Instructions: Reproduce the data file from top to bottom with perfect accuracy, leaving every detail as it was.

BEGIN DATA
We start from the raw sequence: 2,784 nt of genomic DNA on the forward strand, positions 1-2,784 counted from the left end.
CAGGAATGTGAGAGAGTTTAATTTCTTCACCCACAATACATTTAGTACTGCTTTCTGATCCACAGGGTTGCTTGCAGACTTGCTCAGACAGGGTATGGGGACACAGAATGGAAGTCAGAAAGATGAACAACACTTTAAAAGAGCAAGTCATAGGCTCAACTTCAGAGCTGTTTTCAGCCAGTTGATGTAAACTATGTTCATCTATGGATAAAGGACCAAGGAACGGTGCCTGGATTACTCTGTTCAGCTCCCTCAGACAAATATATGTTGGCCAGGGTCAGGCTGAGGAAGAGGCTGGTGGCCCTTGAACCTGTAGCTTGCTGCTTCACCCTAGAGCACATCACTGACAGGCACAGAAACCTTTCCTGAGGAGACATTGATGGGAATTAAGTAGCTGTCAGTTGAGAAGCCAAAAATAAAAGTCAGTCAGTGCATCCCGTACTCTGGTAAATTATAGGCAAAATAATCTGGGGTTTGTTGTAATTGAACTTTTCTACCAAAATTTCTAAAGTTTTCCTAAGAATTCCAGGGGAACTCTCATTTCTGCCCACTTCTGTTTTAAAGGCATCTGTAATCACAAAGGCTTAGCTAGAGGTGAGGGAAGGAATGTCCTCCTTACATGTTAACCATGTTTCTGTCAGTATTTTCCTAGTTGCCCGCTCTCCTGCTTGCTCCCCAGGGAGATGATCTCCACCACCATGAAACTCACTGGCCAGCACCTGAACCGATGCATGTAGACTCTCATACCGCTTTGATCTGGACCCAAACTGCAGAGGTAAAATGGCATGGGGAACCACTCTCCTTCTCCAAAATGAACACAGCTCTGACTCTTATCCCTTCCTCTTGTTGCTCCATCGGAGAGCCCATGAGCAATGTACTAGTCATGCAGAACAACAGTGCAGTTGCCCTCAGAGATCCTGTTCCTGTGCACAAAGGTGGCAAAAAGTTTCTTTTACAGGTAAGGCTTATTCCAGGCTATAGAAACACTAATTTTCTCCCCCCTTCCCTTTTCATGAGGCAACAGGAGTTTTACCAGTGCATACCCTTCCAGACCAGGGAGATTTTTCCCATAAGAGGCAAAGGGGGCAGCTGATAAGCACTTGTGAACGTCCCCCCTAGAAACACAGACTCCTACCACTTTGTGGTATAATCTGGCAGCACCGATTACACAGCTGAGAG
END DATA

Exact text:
We start from the raw sequence: 2,784 nt of genomic DNA on the forward strand, positions 1-2,784 counted from the left end.
CAGGAATGTGAGAGAGTTTAATTTCTTCACCCACAATACATTTAGTACTGCTTTCTGATCCACAGGGTTGCTTGCAGACTTGCTCAGACAGGGTATGGGGACACAGAATGGAAGTCAGAAAGATGAACAACACTTTAAAAGAGCAAGTCATAGGCTCAACTTCAGAGCTGTTTTCAGCCAGTTGATGTAAACTATGTTCATCTATGGATAAAGGACCAAGGAACGGTGCCTGGATTACTCTGTTCAGCTCCCTCAGACAAATATATGTTGGCCAGGGTCAGGCTGAGGAAGAGGCTGGTGGCCCTTGAACCTGTAGCTTGCTGCTTCACCCTAGAGCACATCACTGACAGGCACAGAAACCTTTCCTGAGGAGACATTGATGGGAATTAAGTAGCTGTCAGTTGAGAAGCCAAAAATAAAAGTCAGTCAGTGCATCCCGTACTCTGGTAAATTATAGGCAAAATAATCTGGGGTTTGTTGTAATTGAACTTTTCTACCAAAATTTCTAAAGTTTTCCTAAGAATTCCAGGGGAACTCTCATTTCTGCCCACTTCTGTTTTAAAGGCATCTGTAATCACAAAGGCTTAGCTAGAGGTGAGGGAAGGAATGTCCTCCTTACATGTTAACCATGTTTCTGTCAGTATTTTCCTAGTTGCCCGCTCTCCTGCTTGCTCCCCAGGGAGATGATCTCCACCACCATGAAACTCACTGGCCAGCACCTGAACCGATGCATGTAGACTCTCATACCGCTTTGATCTGGACCCAAACTGCAGAGGTAAAATGGCATGGGGAACCACTCTCCTTCTCCAAAATGAACACAGCTCTGACTCTTATCCCTTCCTCTTGTTGCTCCATCGGAGAGCCCATGAGCAATGTACTAGTCATGCAGAACAACAGTGCAGTTGCCCTCAGAGATCCTGTTCCTGTGCACAAAGGTGGCAAAAAGTTTCTTTTACAGGTAAGGCTTATTCCAGGCTATAGAAACACTAATTTTCTCCCCCCTTCCCTTTTCATGAGGCAACAGGAGTTTTACCAGTGCATACCCTTCCAGACCAGGGAGATTTTTCCCATAAGAGGCAAAGGGGGCAGCTGATAAGCACTTGTGAACGTCCCCCCTAGAAACACAGACTCCTACCACTTTGTGGTATAATCTGGCAGCACCGATTACACAGCTGAGAG